Bobay expects commercial court dockets primarily to include disputes among two or more business entities, though it’s possible some cases could involve employment issues. He said representative types of cases that likely would be heard in commercial courts include lawsuits related to organization formation, corporate governance, trade secrets, non-compete clauses, and litigation involving the rights of shareholders and owners.
“I think it’ll be good for the court, the bar, and good for those business entities that are involved in this litigation that can sometimes be pretty protracted and can have their business interests in limbo for years,” Bobay said. “Most of these cases involve what we could call small businesses that are the primary employers in the state.”
Along with rolling out the business court proposal, Rush also used her State of the Judiciary address to urge the Indiana General Assembly to fund the courts’ electronic filing initiative.
“We’re excited to roll out e-filing this year, and we’re asking for your assistance to make it successful,” Rush said.
Dolan said the court estimated the cost to implement a statewide e-filing system is about $5 million annually for the first two years, but the source of funding for the initiative hasn’t been identified. “All of it has been predicated on moving forward with funding, which is where the court is concentrating,” she said.
The state last year solicited bids for a statewide e-filing manager, and Dolan said the court is in confidential negotiations.
While looking ahead at court modernization efforts, Rush also paid tribute to her predecessor. “In countless ways, the sound, current state of our courts is attributable to former Chief Justice Brent Dickson – a man of integrity whose calm, civil and thoughtful approach was instrumental in leading our judiciary during the last several years – a period of much change.”
Dickson, who last year stepped down as chief but remains an associate justice, received the first of several standing ovations during Rush’s speech, not all of which were reserved for members of the judiciary.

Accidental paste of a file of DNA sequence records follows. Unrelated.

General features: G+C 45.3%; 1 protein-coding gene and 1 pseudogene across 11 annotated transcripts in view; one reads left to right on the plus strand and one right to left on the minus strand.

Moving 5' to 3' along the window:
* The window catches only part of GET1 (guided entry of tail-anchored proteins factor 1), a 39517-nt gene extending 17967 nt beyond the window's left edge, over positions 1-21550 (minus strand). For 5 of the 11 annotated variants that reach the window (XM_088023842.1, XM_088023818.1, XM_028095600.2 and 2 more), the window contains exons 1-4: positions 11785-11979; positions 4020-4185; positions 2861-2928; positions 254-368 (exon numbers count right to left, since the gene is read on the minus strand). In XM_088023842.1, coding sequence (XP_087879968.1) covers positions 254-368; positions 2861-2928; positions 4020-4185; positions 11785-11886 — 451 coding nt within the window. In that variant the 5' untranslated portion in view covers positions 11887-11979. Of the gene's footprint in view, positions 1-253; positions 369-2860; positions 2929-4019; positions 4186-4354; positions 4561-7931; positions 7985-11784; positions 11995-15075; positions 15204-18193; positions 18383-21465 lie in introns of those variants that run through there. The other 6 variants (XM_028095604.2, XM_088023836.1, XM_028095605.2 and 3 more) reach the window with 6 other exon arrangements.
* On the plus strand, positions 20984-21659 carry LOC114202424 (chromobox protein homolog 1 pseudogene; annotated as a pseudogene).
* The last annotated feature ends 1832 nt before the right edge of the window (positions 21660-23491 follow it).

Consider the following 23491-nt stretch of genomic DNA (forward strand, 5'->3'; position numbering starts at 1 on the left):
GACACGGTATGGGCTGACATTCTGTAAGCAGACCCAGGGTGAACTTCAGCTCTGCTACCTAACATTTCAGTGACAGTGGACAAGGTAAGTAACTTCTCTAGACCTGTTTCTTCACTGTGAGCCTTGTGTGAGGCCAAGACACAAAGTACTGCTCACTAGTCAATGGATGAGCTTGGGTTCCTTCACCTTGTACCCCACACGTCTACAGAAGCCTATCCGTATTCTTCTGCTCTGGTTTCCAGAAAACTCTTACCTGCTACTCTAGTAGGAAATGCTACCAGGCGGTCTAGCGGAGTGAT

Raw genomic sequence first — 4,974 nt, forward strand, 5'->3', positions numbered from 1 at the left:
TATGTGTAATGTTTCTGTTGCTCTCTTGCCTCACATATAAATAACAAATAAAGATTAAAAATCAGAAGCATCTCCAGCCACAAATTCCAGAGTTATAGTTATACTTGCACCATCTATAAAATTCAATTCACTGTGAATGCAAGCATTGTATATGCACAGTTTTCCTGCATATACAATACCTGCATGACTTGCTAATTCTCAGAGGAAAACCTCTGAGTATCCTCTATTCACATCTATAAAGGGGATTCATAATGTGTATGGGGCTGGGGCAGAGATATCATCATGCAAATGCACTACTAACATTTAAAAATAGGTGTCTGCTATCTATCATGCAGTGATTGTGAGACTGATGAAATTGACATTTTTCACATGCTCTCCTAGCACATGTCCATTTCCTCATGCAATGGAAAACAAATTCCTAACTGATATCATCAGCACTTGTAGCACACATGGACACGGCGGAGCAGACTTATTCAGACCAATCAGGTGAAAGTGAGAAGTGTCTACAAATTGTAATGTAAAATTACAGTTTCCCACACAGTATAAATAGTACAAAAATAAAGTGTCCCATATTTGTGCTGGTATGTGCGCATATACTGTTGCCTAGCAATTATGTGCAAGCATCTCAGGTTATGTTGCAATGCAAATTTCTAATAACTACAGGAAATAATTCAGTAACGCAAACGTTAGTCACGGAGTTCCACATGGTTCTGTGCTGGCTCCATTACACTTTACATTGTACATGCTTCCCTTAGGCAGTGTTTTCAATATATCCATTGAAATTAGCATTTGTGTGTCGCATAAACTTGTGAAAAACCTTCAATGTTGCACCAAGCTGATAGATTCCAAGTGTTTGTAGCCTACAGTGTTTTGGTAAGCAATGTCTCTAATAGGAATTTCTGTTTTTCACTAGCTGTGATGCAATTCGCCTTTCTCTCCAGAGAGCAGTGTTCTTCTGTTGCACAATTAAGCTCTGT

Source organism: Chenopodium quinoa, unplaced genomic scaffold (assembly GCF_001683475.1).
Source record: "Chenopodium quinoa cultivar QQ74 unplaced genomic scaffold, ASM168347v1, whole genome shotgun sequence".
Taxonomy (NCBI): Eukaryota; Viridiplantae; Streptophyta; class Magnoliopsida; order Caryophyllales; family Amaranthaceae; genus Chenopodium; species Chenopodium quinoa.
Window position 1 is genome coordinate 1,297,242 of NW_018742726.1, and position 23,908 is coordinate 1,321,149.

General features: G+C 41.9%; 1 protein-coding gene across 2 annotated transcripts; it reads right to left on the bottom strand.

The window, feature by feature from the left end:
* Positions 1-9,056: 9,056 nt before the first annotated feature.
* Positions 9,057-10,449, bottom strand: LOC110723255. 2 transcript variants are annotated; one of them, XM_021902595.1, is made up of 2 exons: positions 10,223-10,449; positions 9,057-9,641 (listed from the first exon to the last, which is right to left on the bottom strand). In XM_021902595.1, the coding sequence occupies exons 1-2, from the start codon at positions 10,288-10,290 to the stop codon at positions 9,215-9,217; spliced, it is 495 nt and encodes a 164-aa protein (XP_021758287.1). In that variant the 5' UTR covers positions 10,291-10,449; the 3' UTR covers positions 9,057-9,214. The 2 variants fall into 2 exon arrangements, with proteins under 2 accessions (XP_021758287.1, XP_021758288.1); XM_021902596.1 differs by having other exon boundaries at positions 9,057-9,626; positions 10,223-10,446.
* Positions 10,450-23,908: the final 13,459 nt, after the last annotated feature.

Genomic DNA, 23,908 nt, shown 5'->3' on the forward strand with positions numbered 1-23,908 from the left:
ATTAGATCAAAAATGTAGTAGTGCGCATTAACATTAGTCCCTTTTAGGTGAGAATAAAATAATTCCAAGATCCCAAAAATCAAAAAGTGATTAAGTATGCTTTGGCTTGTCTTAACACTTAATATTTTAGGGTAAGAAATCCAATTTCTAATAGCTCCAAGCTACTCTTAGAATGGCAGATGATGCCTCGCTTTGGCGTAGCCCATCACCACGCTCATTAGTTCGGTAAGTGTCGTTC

Rush also told the story of Army Specialist Christopher Bunch, a veteran of the Iraq war who returned home with post-traumatic stress, anxiety, night terrors, and drug and alcohol dependence due to his wartime experience. “Christopher said, ‘It took me five years to get into trouble.’”
But through a veterans court in Floyd County, he completed a VA substance-abuse treatment program, moved into transitional housing and a relapse prevention program, and received mental health treatment, all of which was paid for through his veteran benefits.
“Chris is once again a supportive partner to his wife, a role model for his sons and a productive member of his community,” Rush said in saluting Bunch. She said the 68 certified problem-solving courts in the state “continue to be one of our greatest success stories.”
Among other court programs Rush highlighted were those aimed at juveniles, such as the Juvenile Detention Alternatives Initiative which now covers 56 percent of Indiana’s at-risk youth, and the Children’s Commission established last year.
She also noted creation of the nation’s first statewide Guardian Registry for adults who are subject to guardianships. The registry has been implemented in just a few counties to date.
“Your Indiana judiciary is strong,” Rush said, “and over the next year we will grow stronger still, taking on new initiatives to stay modern and responsive as we strive to fulfill the promise of justice in Indiana.”•